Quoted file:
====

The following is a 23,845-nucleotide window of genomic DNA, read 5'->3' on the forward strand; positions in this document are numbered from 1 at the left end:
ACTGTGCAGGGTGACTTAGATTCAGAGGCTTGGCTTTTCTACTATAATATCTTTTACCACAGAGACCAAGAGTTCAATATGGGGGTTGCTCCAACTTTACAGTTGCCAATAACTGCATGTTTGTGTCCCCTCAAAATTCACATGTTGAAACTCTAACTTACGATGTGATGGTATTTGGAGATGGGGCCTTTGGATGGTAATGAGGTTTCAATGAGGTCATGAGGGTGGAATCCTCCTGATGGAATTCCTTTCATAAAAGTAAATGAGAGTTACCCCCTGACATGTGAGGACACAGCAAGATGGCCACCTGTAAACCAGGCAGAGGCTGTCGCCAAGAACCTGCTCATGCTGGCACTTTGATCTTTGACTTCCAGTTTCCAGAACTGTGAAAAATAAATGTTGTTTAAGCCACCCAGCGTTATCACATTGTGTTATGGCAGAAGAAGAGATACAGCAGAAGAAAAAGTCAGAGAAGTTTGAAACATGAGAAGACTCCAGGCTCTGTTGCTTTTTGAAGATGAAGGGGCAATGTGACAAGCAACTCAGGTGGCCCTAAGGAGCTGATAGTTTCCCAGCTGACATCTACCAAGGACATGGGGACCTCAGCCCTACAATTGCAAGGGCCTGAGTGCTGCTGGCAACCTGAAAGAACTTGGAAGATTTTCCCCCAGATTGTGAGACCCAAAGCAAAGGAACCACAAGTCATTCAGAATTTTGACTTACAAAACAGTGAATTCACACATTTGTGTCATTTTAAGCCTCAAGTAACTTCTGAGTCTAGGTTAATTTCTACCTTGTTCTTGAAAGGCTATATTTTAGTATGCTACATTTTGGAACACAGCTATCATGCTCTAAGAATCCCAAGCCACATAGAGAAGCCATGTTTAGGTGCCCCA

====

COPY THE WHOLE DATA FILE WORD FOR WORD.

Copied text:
The following is a 23,845-nucleotide window of genomic DNA, read 5'->3' on the forward strand; positions in this document are numbered from 1 at the left end:
ACTGTGCAGGGTGACTTAGATTCAGAGGCTTGGCTTTTCTACTATAATATCTTTTACCACAGAGACCAAGAGTTCAATATGGGGGTTGCTCCAACTTTACAGTTGCCAATAACTGCATGTTTGTGTCCCCTCAAAATTCACATGTTGAAACTCTAACTTACGATGTGATGGTATTTGGAGATGGGGCCTTTGGATGGTAATGAGGTTTCAATGAGGTCATGAGGGTGGAATCCTCCTGATGGAATTCCTTTCATAAAAGTAAATGAGAGTTACCCCCTGACATGTGAGGACACAGCAAGATGGCCACCTGTAAACCAGGCAGAGGCTGTCGCCAAGAACCTGCTCATGCTGGCACTTTGATCTTTGACTTCCAGTTTCCAGAACTGTGAAAAATAAATGTTGTTTAAGCCACCCAGCGTTATCACATTGTGTTATGGCAGAAGAAGAGATACAGCAGAAGAAAAAGTCAGAGAAGTTTGAAACATGAGAAGACTCCAGGCTCTGTTGCTTTTTGAAGATGAAGGGGCAATGTGACAAGCAACTCAGGTGGCCCTAAGGAGCTGATAGTTTCCCAGCTGACATCTACCAAGGACATGGGGACCTCAGCCCTACAATTGCAAGGGCCTGAGTGCTGCTGGCAACCTGAAAGAACTTGGAAGATTTTCCCCCAGATTGTGAGACCCAAAGCAAAGGAACCACAAGTCATTCAGAATTTTGACTTACAAAACAGTGAATTCACACATTTGTGTCATTTTAAGCCTCAAGTAACTTCTGAGTCTAGGTTAATTTCTACCTTGTTCTTGAAAGGCTATATTTTAGTATGCTACATTTTGGAACACAGCTATCATGCTCTAAGAATCCCAAGCCACATAGAGAAGCCATGTTTAGGTGCCCCA